• Kyodo


Shigeru Yamaguchi, a former chief justice of the Supreme Court, has described Prime Minister Shinzo Abe’s security bills to bolster the role of Japanese forces abroad as going against the country’s pacifist Constitution.

“I would have to say the legislation to exercise the right to collective self-defense is unconstitutional,” Yamaguchi said Thursday during an interview. It is the first time a former chief justice has made such a remark.

The comment comes at a sensitive time as the government and ruling camp push ahead with the legislation despite strong criticism from the public, and may, political analysts say, add to ongoing debate about the constitutionality of the bills.

Many constitutional scholars have lashed the bills, which will also enable Japan to come to the aid of allies such as the United States even if Japan is not under attack.

Yamaguchi criticized the government and ruling camp for justifying the bills by referencing a 1959 top court ruling, and supplementary government view adopted in 1972, that they say allows Japan to take “necessary measures of self-defense.”

The 82-year-old Yamaguchi, who served as the chief justice for about five years from October 1997, described their arguments as “inconsistent” and “nonsense,” noting the government view in 1972 was that the use of collective self-defense was not allowed under the Constitution.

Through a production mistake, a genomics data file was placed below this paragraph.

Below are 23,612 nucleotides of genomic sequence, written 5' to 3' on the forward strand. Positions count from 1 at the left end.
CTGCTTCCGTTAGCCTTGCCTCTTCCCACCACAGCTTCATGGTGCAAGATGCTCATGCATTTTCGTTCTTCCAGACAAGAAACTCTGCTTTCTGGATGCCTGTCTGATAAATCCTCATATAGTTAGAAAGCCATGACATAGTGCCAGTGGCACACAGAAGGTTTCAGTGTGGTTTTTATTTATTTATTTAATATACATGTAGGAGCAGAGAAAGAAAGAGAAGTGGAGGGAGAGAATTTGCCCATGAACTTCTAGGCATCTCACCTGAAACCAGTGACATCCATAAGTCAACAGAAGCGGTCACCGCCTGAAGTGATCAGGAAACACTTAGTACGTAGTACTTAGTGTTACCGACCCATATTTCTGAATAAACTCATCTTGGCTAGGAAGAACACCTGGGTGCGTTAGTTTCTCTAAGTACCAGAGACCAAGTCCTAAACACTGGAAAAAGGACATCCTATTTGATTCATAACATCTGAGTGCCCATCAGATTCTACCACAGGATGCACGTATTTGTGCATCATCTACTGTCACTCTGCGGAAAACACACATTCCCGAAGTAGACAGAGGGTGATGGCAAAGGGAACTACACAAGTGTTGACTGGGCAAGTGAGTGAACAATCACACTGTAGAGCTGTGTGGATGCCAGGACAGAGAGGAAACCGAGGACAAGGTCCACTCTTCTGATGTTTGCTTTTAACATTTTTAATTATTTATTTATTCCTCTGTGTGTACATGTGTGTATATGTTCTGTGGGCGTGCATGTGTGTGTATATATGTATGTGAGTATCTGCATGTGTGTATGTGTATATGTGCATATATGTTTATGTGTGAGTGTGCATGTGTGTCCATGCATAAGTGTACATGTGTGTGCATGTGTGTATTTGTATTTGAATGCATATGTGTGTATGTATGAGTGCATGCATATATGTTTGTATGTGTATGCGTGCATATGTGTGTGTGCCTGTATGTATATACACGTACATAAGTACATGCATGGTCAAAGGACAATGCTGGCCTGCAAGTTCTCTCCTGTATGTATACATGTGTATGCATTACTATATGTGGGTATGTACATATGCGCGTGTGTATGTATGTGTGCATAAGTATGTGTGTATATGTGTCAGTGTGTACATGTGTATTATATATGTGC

Abe’s Cabinet decided in July 2014 to reinterpret the Constitution, while stressing that Japan must respond to changes in the international security environment.

Yamaguchi said that if the government wanted to make such arguments, it should first admit that the 1972 statement was wrong.

As for the 1959 ruling at a trial commonly known as the Sunagawa case, Yamaguchi said he doubted it was issued on the premise that Japan can use the collective self-defense right.

“If reinterpretation is necessary to respond to the changes in the international (security) situation, there is no other way but to revise the Constitution,” he said.

Yamaguchi expressed his concern that reinterpreting the Constitution would undermine “constitutionalism,” saying that doing so would “make it impossible to control the use of power or protect citizens from arbitrary politics.”

The security bills are now being deliberated in the House of Councilors after the ruling coalition pressed them through the more powerful House of Representatives in July in the absence of the opposition.


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